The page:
[whatwg] Technical Parity with W3C HTML Spec
Tab Atkins Jr.
jackalmage at gmail.com
Fri Jun 25 16:11:44 PDT 2010
On Fri, Jun 25, 2010 at 4:00 PM, Mike Shaver <mike.shaver at gmail.com> wrote:
> On Fri, Jun 25, 2010 at 3:30 PM, Aryeh Gregor <Simetrical+w3c at gmail.com> wrote:
>> I'm pretty sure they won't be. Any significant implementer has always
>> had veto power over the spec.
> I fear that simply refusing to implement is indeed the WHATWG's
> equivalent of how Tab described FO-threats in the W3C environment: a
> much more efficient way to influence the direction of the document
> than sharing technical reasoning during the design of a capability.
It's possible to use it like that, sure. It makes you look like a
jackass, but it would work. However, its efficacy isn't something
that the WHATWG or anyone else can change - if someone with
significant market share refuses to implement something, *web authors
can't use it*. End of story. No amount of moaning or complaining
about the unfairness of gaming-possibility will change that, because
it's simply how reality works.
There's no sense speccing something that can't be used, because a
significant chunk of an author's visitors won't ever have it. Better
to spend time speccing things that everyone *will* implement.
> Is that really how we want the group to operate? It seems to reward
> silent refusal with greater influence than transparent reasoning. We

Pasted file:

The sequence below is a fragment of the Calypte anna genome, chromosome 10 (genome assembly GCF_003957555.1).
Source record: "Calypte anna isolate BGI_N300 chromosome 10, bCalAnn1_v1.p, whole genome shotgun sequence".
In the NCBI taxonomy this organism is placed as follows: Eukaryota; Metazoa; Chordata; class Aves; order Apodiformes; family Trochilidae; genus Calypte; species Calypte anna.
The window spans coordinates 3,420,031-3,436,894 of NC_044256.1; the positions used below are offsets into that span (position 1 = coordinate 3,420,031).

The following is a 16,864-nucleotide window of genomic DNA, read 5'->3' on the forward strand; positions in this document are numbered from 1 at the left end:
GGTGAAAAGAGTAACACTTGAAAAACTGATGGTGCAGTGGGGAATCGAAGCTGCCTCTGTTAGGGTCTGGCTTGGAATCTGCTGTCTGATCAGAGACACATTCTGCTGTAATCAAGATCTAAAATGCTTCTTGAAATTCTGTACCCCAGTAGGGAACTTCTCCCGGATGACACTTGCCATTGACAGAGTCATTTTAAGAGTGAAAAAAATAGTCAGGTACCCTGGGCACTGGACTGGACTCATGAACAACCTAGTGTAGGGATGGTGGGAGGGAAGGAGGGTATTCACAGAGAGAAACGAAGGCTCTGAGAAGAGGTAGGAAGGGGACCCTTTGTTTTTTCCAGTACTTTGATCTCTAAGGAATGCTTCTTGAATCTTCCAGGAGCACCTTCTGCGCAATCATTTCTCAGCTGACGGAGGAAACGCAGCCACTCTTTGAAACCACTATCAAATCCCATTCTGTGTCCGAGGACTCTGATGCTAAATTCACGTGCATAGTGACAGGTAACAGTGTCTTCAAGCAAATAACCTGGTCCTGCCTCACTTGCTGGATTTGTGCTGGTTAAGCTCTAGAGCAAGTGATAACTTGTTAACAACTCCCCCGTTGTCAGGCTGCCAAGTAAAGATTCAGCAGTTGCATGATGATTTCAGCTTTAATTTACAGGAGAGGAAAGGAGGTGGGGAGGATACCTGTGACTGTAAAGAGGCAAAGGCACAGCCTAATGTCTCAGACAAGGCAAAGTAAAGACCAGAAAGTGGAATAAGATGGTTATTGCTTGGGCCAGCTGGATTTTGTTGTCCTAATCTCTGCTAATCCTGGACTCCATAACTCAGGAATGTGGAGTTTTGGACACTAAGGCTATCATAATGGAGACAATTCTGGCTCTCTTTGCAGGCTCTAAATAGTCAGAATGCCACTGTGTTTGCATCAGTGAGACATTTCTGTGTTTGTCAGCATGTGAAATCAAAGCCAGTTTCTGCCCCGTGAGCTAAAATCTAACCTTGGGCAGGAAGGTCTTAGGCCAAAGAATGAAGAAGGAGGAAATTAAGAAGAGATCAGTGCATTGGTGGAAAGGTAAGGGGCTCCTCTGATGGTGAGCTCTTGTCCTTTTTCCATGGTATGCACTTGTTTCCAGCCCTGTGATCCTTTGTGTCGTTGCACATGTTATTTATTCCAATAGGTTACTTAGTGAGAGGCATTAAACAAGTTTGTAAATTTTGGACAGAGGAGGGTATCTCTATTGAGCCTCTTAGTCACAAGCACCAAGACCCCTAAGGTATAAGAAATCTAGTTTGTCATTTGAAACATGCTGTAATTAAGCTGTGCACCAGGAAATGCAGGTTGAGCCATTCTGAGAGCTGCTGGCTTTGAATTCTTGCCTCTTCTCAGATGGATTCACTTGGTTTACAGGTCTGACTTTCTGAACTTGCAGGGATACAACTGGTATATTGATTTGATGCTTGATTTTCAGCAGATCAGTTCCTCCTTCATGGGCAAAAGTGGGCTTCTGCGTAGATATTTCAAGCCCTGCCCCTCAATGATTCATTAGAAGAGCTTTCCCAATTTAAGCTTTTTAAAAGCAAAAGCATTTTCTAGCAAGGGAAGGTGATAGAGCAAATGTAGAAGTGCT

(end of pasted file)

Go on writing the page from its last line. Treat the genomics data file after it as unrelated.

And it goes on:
> saw similarly (IMO) offensive behaviour when IBM voted against the ES5
> specification at ECMA General Assembly, simply because their pet
> feature hadn't been included (though there was ample technical
> justification for its omission, both in closed-door membership
> meetings and in the public list). Happily, in that case it simply
> made IBM look manipulative and petty, and didn't prevent the
> specification from reaching ratification.
Like I said above, it's not our choice. Removing something from the
spec when a significant browser refuses to implement it is simply
making the spec match reality, because authors won't be able to use
> If I were to be in charge of an organization building a platform that
> competed with the web, I would certainly consider it worth my time to
> implement a browser and then refuse to implement pieces of the
> specification that competed with my line of business. Certainly if I
> were running an organization that made a browser and had a line of
> business threatened by a piece of the specification, it would be very
> clear how to mitigate that threat, since no specifics need be provided
> in support of a refusal veto.
Note that "has a browser" isn't enough to give a company veto power.
You need "has a browser with sufficient market share" (where
"sufficient" is somewhere around 1%, based on previous remarks from
Ian). This is due to the reasons stated above - the veto isn't a
power that we grant browsers, it's a right that they earn on their own
by virtue of having users.
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